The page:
Lawmakers described Vice President Es’haq Jahangiri’s decision to stand in the upcoming presidential poll as a well-thought-out move aimed at protecting President Hassan Rouhani’s reelection bid against conservative contenders.
A hopeful of the forthcoming presidential election has criticized the ongoing economic situation in the country and “unacceptable” living standards of the people, vowing strong economic management if elected president.
With nominations now closed for the May 19 presidential election in Iran, the likely shape of the contest is beginning to emerge.
Saturday was the end of the five-day registration process for those seeking the post of Iran’s president, the bulk of whom were ordinary, and even weird, people without any political background.
Tehran mayor Mohammad Baqer Qalibaf and First Vice President Es’haq Jahangiri have officially declared their candidacies for the 12th presidential election in Iran as registration for the polls wraps up.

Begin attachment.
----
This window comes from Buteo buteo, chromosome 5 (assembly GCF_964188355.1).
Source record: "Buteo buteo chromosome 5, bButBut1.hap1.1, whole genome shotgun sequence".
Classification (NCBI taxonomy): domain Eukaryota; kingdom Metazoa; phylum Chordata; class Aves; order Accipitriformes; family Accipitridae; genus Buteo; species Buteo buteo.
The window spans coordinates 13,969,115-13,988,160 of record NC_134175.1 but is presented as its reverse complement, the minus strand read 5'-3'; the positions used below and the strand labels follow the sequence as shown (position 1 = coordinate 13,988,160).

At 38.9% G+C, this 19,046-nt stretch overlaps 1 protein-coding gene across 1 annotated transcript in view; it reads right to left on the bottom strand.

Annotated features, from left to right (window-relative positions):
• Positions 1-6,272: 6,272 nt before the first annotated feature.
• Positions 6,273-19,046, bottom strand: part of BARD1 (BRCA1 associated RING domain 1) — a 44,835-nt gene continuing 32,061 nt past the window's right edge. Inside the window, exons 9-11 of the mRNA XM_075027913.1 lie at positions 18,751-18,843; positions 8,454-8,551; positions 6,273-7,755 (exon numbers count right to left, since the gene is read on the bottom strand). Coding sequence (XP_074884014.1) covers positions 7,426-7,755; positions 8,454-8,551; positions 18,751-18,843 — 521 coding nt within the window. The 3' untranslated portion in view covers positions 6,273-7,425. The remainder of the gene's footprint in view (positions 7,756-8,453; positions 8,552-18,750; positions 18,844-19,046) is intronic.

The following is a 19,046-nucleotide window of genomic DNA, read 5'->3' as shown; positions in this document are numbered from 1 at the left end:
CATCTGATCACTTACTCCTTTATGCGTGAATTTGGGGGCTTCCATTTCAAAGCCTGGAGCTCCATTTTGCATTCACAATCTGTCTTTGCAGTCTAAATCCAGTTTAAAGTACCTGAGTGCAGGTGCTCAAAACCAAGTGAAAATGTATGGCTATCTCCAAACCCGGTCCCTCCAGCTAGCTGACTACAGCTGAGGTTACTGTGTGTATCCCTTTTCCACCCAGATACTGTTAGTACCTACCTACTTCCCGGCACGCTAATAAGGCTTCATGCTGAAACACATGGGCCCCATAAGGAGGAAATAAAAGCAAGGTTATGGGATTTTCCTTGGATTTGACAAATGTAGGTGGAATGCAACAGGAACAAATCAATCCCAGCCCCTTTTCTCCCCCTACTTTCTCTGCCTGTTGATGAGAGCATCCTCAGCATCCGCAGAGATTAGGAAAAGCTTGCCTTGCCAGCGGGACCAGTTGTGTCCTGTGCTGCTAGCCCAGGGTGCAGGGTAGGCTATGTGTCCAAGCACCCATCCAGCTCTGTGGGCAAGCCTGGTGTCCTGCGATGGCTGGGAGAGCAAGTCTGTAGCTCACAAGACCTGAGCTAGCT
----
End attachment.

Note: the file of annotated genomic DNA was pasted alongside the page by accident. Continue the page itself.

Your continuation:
The late Iranian politician and former president Ayatollah Akbar Hashemi Rafsanjani was the main supporter of the incumbent president Hassan Rouhani, but his brother Mohammad is going to challenge Rouhani’s presidency despite the elder brother’s advice.
The incumbent president, Hassan Rouhani, and his main rival from the conservative camp Ebrahim Raisi applied for Iran’s presidency on Friday.
Iran’s former president Mahmoud Ahmadinejad, to everyone’s surprise, registered for the country’s presidency on Wednesday, along with two of his allies Hamid Baqaei and Esfandyar Rahim-Mashaei.
Described as the main rival of incumbent president Rouhani, the senior Iranian cleric Ebrahim Raeisi officially declared on Sunday that he will run for president in Iran’s May election.
A recently-formed coalition of Iranian conservatives held its first plenum on Thursday (April 6) in which the candidacy of 21 conservative applicants for Iran’s May presidential election was put to the vote and 5 final candidates were selected.